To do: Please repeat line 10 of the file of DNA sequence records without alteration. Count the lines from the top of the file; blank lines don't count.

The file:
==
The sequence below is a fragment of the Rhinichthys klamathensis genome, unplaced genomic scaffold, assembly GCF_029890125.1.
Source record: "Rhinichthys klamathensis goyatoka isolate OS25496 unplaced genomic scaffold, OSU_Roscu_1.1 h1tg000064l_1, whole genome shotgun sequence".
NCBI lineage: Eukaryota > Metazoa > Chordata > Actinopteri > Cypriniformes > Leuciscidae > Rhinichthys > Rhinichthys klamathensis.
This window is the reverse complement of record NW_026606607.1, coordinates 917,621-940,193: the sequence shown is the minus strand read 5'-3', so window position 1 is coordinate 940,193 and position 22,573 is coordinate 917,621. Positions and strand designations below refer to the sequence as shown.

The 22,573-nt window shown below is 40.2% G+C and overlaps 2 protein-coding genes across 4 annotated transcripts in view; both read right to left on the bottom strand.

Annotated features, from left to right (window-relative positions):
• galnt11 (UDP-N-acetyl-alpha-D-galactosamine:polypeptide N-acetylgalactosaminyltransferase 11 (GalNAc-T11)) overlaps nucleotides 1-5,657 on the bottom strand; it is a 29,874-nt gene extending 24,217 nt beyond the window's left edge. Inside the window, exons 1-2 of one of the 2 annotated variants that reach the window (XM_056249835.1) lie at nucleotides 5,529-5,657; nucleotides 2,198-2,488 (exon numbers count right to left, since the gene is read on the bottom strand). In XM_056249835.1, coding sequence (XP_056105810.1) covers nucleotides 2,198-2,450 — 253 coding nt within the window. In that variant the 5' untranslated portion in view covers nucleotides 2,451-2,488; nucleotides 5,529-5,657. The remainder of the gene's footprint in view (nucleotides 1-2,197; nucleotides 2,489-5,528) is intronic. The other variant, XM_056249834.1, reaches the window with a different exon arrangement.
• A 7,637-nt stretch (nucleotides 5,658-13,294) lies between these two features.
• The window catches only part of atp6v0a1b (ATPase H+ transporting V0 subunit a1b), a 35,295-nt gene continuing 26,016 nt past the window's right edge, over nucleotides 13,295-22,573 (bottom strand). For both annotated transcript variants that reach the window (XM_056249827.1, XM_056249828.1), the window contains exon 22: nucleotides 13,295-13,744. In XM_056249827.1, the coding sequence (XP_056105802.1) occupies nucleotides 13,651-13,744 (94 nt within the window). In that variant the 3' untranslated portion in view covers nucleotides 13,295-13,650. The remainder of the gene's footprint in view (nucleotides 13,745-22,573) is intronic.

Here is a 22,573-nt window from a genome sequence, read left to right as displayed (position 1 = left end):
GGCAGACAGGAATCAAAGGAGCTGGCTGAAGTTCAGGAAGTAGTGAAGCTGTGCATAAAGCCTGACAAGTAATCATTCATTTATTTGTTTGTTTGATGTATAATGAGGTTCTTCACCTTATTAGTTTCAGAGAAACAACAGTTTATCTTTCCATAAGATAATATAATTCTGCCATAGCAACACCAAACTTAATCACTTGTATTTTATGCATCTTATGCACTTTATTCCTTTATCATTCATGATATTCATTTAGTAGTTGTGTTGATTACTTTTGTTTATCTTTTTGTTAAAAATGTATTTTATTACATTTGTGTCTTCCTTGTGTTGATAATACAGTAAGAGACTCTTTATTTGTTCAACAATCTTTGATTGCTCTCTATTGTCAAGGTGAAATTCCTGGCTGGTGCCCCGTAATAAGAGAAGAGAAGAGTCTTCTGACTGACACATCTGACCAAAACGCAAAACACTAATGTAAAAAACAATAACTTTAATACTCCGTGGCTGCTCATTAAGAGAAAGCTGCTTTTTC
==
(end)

Here is a 22,573-nt window from a genome sequence, read left to right as displayed (position 1 = left end):